This is simply not possible.
Setting an environment variable (or changing your current environment) is only visible from the children (and descendants) processes of your current process.
Other processes, in particular the parent process (usually the shell running in the terminal where you start your program) are not affected.
You might play dirty tricks like e.g. adding lines into
$HOME/.bashrc etc. But you should not.
You just need to document what environment variables are relevant. It is the user's responsibility to set environment variables (perhaps by manually editing his
$HOME/.bashrc etc etc). Leave that freedom to your user. Explain to him how to do that and why.
You edited your question to explain that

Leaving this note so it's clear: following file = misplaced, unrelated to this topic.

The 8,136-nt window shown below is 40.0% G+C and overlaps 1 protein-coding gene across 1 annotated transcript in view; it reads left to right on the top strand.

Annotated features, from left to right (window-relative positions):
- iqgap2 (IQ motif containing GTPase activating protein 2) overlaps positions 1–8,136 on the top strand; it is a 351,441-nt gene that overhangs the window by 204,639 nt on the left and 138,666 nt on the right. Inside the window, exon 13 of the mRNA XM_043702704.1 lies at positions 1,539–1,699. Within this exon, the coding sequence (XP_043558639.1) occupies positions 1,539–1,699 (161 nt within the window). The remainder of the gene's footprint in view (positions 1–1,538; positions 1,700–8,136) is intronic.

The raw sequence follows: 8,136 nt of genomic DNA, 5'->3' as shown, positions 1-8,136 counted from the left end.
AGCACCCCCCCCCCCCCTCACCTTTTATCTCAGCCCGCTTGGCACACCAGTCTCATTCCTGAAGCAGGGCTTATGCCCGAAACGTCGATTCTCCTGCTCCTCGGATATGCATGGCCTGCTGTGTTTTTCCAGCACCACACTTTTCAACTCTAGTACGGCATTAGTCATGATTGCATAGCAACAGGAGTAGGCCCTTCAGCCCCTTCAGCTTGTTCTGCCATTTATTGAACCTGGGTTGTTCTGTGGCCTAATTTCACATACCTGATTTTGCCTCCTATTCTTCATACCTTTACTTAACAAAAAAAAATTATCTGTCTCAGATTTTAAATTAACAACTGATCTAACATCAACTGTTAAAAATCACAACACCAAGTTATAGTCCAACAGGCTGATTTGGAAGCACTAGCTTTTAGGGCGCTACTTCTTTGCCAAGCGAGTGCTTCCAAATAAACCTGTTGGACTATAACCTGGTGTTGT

I have 10 processes that use the same library. The problem is that in that library a checking procedure ( which is CPU hungry ) is performed. I want to avoid that library checking procedure to be executed for every process.
But you definitely should not need to change environment variable for that.
decide and document that the checking is not performed, unless some particular environment variable (or some program argument) is given
decide that the checking is given a particular file name, and use file locked write to write that file, and use file locked reads to read it again
Have the checking write its result in some known in advance file, and read that file before deciding it you want to make the costly checks
Have one process starting all the others, and inform them about the check (perhaps indeed setting some environment variable or some program argument) or use some Inter Process Communication trick to communicate with the others (you could use sockets, locked files, shared memory, etc etc...)
Do many other tricks.